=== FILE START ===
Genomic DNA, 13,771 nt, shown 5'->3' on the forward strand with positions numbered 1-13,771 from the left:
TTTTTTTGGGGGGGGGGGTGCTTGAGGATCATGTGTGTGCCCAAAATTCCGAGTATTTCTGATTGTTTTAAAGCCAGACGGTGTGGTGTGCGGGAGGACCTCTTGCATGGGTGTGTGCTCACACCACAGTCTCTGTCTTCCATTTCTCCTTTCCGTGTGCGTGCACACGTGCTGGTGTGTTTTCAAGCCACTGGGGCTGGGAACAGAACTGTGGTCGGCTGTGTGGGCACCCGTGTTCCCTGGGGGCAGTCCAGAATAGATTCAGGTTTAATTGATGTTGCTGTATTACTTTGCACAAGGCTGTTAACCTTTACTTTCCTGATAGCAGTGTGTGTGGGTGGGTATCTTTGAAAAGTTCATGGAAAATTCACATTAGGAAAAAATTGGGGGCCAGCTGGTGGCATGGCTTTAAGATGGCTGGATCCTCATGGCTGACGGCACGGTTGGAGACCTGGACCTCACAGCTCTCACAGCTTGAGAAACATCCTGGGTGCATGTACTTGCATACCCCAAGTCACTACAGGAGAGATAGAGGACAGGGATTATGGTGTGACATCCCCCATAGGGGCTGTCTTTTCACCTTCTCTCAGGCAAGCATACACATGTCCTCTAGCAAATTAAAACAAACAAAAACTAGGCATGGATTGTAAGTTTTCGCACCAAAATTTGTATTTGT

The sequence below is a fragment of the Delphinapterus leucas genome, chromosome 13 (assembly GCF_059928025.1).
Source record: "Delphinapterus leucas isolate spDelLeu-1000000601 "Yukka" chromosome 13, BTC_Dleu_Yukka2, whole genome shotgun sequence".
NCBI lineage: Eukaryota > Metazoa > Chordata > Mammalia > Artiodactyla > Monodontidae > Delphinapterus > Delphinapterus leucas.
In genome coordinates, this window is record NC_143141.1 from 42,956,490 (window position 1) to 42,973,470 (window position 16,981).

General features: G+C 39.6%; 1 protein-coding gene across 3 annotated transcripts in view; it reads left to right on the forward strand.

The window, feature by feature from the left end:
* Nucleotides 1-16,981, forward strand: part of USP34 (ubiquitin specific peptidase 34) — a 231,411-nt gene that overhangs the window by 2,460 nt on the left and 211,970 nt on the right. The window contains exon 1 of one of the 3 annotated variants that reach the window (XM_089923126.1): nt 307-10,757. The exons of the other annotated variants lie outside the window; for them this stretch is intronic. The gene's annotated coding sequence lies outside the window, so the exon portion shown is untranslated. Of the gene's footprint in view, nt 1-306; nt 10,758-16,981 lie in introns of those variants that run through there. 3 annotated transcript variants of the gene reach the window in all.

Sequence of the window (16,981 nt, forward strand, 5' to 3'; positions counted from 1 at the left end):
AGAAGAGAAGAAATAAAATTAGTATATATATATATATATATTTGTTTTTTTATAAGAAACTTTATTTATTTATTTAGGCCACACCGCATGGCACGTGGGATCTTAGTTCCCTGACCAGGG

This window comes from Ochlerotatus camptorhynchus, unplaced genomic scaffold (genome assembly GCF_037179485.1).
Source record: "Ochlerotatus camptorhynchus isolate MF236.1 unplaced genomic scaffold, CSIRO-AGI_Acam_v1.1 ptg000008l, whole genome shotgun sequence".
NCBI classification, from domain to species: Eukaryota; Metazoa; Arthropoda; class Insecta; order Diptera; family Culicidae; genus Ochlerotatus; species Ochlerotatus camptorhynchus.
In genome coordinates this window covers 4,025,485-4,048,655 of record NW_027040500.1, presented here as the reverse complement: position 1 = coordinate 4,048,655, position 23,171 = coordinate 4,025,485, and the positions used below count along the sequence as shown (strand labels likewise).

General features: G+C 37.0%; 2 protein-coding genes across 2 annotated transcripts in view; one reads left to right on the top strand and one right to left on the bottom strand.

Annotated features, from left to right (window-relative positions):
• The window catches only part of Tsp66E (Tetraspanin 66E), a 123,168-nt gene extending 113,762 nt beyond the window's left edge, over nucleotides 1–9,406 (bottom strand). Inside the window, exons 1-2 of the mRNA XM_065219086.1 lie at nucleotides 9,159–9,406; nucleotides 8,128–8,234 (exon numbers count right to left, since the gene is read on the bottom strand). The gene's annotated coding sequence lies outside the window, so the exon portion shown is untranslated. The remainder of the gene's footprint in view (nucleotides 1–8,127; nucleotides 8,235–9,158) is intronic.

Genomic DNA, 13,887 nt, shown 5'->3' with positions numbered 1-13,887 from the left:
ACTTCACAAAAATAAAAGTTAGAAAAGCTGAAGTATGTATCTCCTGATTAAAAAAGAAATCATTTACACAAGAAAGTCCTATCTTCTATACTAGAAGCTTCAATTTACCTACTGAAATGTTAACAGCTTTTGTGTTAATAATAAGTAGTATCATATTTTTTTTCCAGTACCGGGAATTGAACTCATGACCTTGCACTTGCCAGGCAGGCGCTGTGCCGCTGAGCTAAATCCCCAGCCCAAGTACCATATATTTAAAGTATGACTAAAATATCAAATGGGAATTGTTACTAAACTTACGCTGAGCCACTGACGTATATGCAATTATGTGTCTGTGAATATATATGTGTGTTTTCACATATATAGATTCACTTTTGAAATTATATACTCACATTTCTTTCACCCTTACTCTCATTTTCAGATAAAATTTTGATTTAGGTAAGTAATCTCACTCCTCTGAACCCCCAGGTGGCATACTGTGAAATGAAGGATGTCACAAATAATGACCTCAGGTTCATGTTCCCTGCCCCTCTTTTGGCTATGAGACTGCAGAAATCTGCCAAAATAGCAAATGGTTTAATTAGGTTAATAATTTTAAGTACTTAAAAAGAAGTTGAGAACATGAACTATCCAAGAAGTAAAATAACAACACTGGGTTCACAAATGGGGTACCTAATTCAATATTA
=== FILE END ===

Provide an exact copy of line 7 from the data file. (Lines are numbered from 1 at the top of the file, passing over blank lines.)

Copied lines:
General features: G+C 39.6%; 1 protein-coding gene across 3 annotated transcripts in view; it reads left to right on the forward strand.